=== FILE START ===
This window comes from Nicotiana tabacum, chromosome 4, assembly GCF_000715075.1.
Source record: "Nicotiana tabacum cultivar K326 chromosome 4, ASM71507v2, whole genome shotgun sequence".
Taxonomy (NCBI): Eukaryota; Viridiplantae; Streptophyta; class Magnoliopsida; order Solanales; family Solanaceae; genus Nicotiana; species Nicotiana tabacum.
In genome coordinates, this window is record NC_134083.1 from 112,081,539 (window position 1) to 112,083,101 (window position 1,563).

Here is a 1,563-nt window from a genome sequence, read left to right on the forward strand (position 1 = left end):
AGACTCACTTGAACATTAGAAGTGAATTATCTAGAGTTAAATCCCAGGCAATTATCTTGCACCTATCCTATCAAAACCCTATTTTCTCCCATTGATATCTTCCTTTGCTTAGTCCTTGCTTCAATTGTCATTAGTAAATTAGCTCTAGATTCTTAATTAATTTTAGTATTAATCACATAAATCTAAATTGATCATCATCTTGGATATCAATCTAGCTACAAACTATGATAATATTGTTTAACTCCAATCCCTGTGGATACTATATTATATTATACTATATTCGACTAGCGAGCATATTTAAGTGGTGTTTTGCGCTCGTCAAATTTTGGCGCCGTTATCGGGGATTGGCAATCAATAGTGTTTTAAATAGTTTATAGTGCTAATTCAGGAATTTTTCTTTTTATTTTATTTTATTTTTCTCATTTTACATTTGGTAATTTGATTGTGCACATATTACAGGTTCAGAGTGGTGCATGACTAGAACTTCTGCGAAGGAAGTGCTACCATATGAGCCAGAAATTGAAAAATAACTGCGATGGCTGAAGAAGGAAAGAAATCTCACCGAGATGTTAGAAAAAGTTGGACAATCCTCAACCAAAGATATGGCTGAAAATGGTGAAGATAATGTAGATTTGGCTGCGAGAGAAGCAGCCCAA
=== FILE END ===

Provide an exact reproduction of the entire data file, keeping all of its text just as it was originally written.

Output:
This window comes from Nicotiana tabacum, chromosome 4, assembly GCF_000715075.1.
Source record: "Nicotiana tabacum cultivar K326 chromosome 4, ASM71507v2, whole genome shotgun sequence".
Taxonomy (NCBI): Eukaryota; Viridiplantae; Streptophyta; class Magnoliopsida; order Solanales; family Solanaceae; genus Nicotiana; species Nicotiana tabacum.
In genome coordinates, this window is record NC_134083.1 from 112,081,539 (window position 1) to 112,083,101 (window position 1,563).

Here is a 1,563-nt window from a genome sequence, read left to right on the forward strand (position 1 = left end):
AGACTCACTTGAACATTAGAAGTGAATTATCTAGAGTTAAATCCCAGGCAATTATCTTGCACCTATCCTATCAAAACCCTATTTTCTCCCATTGATATCTTCCTTTGCTTAGTCCTTGCTTCAATTGTCATTAGTAAATTAGCTCTAGATTCTTAATTAATTTTAGTATTAATCACATAAATCTAAATTGATCATCATCTTGGATATCAATCTAGCTACAAACTATGATAATATTGTTTAACTCCAATCCCTGTGGATACTATATTATATTATACTATATTCGACTAGCGAGCATATTTAAGTGGTGTTTTGCGCTCGTCAAATTTTGGCGCCGTTATCGGGGATTGGCAATCAATAGTGTTTTAAATAGTTTATAGTGCTAATTCAGGAATTTTTCTTTTTATTTTATTTTATTTTTCTCATTTTACATTTGGTAATTTGATTGTGCACATATTACAGGTTCAGAGTGGTGCATGACTAGAACTTCTGCGAAGGAAGTGCTACCATATGAGCCAGAAATTGAAAAATAACTGCGATGGCTGAAGAAGGAAAGAAATCTCACCGAGATGTTAGAAAAAGTTGGACAATCCTCAACCAAAGATATGGCTGAAAATGGTGAAGATAATGTAGATTTGGCTGCGAGAGAAGCAGCCCAA